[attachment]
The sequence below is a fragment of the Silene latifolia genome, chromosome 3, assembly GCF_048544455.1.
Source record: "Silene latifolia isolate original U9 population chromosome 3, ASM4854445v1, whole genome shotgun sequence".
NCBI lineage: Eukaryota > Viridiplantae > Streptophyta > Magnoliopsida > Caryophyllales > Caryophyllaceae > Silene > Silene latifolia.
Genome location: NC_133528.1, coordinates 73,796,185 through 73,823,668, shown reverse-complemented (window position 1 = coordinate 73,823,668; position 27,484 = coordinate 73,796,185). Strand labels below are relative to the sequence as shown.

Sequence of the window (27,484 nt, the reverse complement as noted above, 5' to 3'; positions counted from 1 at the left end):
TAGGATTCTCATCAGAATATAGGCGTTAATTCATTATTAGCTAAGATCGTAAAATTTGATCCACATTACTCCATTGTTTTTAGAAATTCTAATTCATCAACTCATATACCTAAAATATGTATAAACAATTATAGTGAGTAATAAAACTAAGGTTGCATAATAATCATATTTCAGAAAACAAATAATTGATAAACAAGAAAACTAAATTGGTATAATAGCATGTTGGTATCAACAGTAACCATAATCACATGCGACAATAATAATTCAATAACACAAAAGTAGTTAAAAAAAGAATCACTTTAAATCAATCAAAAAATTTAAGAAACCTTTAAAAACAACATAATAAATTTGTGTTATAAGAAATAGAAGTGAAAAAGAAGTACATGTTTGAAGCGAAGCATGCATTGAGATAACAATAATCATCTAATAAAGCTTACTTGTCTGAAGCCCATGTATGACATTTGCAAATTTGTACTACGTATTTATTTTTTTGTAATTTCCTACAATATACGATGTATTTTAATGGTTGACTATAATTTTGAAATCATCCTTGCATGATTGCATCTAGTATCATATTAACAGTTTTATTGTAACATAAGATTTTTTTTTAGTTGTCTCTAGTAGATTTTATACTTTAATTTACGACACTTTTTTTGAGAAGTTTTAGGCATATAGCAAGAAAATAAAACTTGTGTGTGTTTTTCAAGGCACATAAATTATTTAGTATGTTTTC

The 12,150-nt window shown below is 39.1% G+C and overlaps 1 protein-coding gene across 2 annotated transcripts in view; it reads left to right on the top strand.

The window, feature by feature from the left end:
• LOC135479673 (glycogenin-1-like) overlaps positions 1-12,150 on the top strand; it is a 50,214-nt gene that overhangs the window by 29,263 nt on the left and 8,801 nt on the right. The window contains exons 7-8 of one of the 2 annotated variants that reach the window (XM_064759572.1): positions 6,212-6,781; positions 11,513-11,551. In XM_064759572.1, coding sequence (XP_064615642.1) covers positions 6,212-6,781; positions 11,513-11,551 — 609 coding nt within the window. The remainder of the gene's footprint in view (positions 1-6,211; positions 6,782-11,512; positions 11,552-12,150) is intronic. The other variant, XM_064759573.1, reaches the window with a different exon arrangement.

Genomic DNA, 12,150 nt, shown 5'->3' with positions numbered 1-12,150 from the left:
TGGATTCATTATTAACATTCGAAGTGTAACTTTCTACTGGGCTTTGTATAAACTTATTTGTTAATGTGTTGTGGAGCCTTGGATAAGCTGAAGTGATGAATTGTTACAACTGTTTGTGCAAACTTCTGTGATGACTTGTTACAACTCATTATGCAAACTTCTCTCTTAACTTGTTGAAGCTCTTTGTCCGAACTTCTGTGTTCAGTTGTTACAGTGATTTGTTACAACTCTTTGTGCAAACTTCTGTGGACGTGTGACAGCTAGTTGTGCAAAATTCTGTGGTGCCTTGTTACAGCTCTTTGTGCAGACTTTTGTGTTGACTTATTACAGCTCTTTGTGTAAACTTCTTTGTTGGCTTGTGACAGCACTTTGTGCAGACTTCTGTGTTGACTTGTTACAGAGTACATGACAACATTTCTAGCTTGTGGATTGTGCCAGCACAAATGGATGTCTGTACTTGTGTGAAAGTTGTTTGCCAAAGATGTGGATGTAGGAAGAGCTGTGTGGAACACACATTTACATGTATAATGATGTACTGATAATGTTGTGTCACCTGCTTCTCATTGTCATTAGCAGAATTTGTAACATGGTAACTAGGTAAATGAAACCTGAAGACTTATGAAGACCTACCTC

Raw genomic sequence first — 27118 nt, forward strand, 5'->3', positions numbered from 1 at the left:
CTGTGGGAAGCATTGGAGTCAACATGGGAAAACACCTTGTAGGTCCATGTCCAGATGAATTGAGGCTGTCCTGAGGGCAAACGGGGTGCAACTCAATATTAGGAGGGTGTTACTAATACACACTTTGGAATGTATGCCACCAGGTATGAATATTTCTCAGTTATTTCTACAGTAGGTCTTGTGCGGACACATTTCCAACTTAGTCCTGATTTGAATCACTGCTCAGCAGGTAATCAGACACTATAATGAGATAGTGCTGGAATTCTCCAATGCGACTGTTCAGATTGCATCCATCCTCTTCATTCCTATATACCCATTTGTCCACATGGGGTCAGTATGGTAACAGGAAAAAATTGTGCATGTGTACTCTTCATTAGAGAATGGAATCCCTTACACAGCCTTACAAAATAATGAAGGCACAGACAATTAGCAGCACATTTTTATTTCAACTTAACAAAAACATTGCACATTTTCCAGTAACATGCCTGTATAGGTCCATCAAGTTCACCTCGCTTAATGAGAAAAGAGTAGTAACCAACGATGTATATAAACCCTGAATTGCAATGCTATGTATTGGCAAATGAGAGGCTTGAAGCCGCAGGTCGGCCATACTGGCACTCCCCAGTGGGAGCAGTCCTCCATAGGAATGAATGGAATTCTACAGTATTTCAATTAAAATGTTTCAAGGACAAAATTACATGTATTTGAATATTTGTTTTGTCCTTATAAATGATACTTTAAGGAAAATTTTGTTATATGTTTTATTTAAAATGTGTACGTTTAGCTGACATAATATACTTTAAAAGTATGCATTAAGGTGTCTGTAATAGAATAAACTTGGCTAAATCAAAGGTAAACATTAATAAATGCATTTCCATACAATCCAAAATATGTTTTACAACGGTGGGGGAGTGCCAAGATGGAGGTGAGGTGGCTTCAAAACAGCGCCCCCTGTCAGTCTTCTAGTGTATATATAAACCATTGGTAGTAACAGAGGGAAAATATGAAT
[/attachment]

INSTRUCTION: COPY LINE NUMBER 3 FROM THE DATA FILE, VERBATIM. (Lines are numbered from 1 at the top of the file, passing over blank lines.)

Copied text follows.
NCBI lineage: Eukaryota > Viridiplantae > Streptophyta > Magnoliopsida > Caryophyllales > Caryophyllaceae > Silene > Silene latifolia.